• Denis Villeneuve’s Dune is yet another feather in the cap for the director who amassed one of the strongest resumes of the 2010s (works include Enemy, Sicario, Arrival and Blade Runner 2049).
  • The sheer size of the project impresses. But, Villeneuve’s ability to tell this story may even surpass the visual ambition. It is difficult to be awed by storytelling—and after David Lynch’s troubled 1984 version and the sheer complexities of Frank Herbert’s novel, I guess I just assumed this material was unadaptable—but with this effort Denis would provide one heck of a laser show. Neither of these expectations really came true. The film is not as painterly as Villeneuve’s previous effort (few films are), but Dune draws comparisons to such titans of narrative as The Godfather and Star Wars.
  • “Dreams are messages from the deep” from the prologue (even before the Warner Brothers emblem) – the stage is set for the dream splices (there’s a little Ridley Scott’s Gladiator here) that would be a big part of Villeneuve’s picture and Paul Atreides’ (Timothée Chalamet- a young actor more than up for the challenge of leading the way) head space- the elliptical surrealism. The scene where Chalamet is getting tortured by Charlotte Ramplings’ character is just ridiculously good acting.
  • Spice as oil would make the film a powerful contemporary allegory with political implications- but spice also harkens back to Christopher Columbus’ sort of symbol of imperialism searching for the coveted substance.
  • The ensemble of actors recruited by Villeneuve here all do top work. Stellan Skarsgård, Jason Momoa, Josh Brolin and others all have moments where they shine- though after Chalamet- it is Rebecca Ferguson and Oscar Isaac (having quite the 2021) that stand out as the Lady Jessica Atreides and Duke Leto Atreides respectively.
  • Hans Zimmer passed on working on Christopher Nolan’s Tenet to reteam with Villeneuve for Dune and this will be discussed amongst his best works. It is a big score—and Zimmer is at his best when he is jamming away with the attack of House Harkonnen upon the house of Atreides.
  • It is all rooted in Greek mythology (certainly Francis Ford Coppola always was) with narrative aplomb (“When is a gift not a gift” is writing good enough to give one shivers) but there are many comparisons that fit with the 1972 gangster film masterpiece. Like Michael Corleone, Paul does not want to take over the family business so to speak. Vito and Michael talking warmly together in the garden comes to mind again in the scene where Isaac’s Duke Leto tells Paul that “you’ll still be the only thing I’ve ever needed you to be- my son”. Broslin’s Gurney Halleck and Momoa’s Duncan Idaho could be Clemenza and Tessio (or Tom Hagen). There are power plays, a coup d’état, and warfare strategy. The brooding Skarsgård (playing the Baron) emerges from his oil bath looking like Marlon Brando (even has the weight and bald head) but reenacting the move and famous shot of Martin Sheen’s character emerging from the river in the Jungle in Apocalypse Now. Certainly, Paul as the sort of Messiah—using the force to control people is Star Wars. It is not worth worrying about who influenced who- it is more than a little pointless (both The Godfather and Star Wars were written after Herbert’s novel in 1965)-as it all can be traced back further- and it is a compliment to all of these films to be in the company with the others.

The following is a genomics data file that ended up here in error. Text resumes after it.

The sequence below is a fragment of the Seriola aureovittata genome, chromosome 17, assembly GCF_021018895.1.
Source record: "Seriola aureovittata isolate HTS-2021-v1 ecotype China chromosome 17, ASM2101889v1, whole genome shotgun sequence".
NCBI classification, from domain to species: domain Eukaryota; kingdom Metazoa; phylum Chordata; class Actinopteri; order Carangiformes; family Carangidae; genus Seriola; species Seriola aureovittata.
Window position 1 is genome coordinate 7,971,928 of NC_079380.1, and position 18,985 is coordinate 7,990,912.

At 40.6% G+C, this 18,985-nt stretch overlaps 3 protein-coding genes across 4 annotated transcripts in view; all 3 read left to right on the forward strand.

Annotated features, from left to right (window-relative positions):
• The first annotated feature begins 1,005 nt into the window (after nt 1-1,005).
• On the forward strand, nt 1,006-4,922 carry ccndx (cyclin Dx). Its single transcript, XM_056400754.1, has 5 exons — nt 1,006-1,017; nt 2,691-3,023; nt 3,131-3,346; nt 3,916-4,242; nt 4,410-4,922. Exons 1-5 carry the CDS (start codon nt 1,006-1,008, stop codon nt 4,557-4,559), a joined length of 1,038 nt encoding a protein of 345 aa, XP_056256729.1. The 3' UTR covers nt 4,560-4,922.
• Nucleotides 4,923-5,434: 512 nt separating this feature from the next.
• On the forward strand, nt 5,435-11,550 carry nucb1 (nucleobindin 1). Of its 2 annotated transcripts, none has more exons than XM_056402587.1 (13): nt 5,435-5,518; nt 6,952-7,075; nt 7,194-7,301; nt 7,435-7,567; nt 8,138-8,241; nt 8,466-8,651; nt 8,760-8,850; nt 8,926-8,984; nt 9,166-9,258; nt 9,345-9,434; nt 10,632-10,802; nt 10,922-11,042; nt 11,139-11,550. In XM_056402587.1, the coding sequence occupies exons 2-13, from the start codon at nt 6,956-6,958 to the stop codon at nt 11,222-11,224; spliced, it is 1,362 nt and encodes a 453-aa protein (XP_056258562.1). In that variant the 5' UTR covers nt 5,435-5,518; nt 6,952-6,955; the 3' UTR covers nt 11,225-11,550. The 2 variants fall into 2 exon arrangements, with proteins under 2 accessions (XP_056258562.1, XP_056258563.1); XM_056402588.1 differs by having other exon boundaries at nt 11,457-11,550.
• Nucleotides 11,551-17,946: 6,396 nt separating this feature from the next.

• A standout sequence (used twice actually) is the Conrad Hall In Cold Blood-like rain as teardrops on the face of Chalamet as he wakes from one of his visions.

Villeneuve’s trademark silhouette (dispelling any notion that he is just supremely gifted caretaker) compositions could be from Enemy, Arrival or Blade Runner 2049. There is one early with Chalamet’s Paul talking with Duncan. There is an even finer one when the entire House of Atreides lands in Arrakis for the first time (here).

  • A sublime medium long shot capturing the Skarsgård’s Baron across from Isaac’s Leto at the extremely long dining table. And Villeneuve gifts Leto a splendid death scene as Isaac’s lone hand falls off the chair.

Another standout is the frame of Chalamet’s Paul and Ferguson’s Lady Jessica looking out over the sand dunes just after the thopter crash—a similar composition opens George Miller’s Mad Max: Fury Road (one of the best frames of the 2010s).

  • If there are any reservations about the genius of Villeneuve’s Dune – it may be because there are a few longer cinematically quiet stretches while Villeneuve just has us in the grip of such an engaging narrative with terrific acting. Perhaps this is because of Villeneuve’s great reverence for the source material (it does feel like he gets to “play jazz” a little more in Blade Runner 2049).
  • A Must-See film- top five of the year quality